Why sex matters for neuroscience

man_woman_sign.jpgNeuroscientist Larry Cahill has written an in-depth review article for Nature Reviews Neuroscience arguing that understanding the difference between men and women is essential if we are to fully comprehend brain function and behaviour.

Traditionally, research in this area focused largely on sex behaviour, and it has only been during the last decade when the sex differences have been found in other areas.

Cahill notes that this includes “emotion, memory, vision, hearing, processing faces, pain perception, navigation, neurotransmitter levels, stress hormone action on the brain and disease states. Even otoacoustic emissions (audible ‘clicks’ made by the inner ear) differ reliably between the sexes, being both louder and more frequent in female than male adults, children and infants”.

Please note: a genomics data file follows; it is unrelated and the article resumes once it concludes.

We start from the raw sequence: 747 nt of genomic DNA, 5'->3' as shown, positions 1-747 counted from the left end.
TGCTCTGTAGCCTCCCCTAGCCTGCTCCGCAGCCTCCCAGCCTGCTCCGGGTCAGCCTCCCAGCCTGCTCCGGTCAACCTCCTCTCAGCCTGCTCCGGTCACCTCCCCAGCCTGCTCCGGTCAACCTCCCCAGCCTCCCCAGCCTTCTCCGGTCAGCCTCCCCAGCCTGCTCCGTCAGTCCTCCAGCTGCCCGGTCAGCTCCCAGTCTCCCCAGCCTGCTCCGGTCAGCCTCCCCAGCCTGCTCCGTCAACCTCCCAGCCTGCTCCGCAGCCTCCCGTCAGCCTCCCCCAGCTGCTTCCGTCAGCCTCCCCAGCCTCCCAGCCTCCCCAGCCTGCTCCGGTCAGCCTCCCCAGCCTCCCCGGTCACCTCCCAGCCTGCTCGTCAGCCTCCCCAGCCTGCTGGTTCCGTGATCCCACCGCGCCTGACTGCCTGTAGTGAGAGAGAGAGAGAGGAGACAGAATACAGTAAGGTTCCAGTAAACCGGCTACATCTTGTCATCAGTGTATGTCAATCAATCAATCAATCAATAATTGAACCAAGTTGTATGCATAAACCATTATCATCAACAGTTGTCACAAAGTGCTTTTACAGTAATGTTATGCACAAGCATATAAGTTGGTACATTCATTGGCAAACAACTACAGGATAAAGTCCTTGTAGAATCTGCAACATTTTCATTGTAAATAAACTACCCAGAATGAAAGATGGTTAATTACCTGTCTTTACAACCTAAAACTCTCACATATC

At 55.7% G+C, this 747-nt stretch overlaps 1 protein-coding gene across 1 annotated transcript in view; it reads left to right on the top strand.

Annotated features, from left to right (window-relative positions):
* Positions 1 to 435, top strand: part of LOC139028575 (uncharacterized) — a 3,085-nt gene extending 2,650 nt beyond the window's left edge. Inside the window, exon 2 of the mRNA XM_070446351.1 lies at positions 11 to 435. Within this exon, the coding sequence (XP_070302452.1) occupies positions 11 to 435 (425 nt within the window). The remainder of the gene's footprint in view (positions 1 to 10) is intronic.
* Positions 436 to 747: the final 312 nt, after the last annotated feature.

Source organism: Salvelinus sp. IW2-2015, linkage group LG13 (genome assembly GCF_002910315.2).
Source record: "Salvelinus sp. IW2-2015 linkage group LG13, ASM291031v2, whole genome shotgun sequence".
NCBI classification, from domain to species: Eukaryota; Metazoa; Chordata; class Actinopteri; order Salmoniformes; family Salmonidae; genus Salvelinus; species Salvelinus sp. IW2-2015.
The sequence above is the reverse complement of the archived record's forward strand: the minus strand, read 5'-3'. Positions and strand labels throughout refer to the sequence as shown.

The review examines the increasing amount of research in this area, and dismisses some myths regarding sex differences, including the myth that sex differences are small and insigificant, and that they can largely be explained by the action of sex hormones (such as oestrogen or testosterone) on the brain.

The article is available online as an open-access paper.

Link to Cahill’s article in Nature Reviews Neuroscience.

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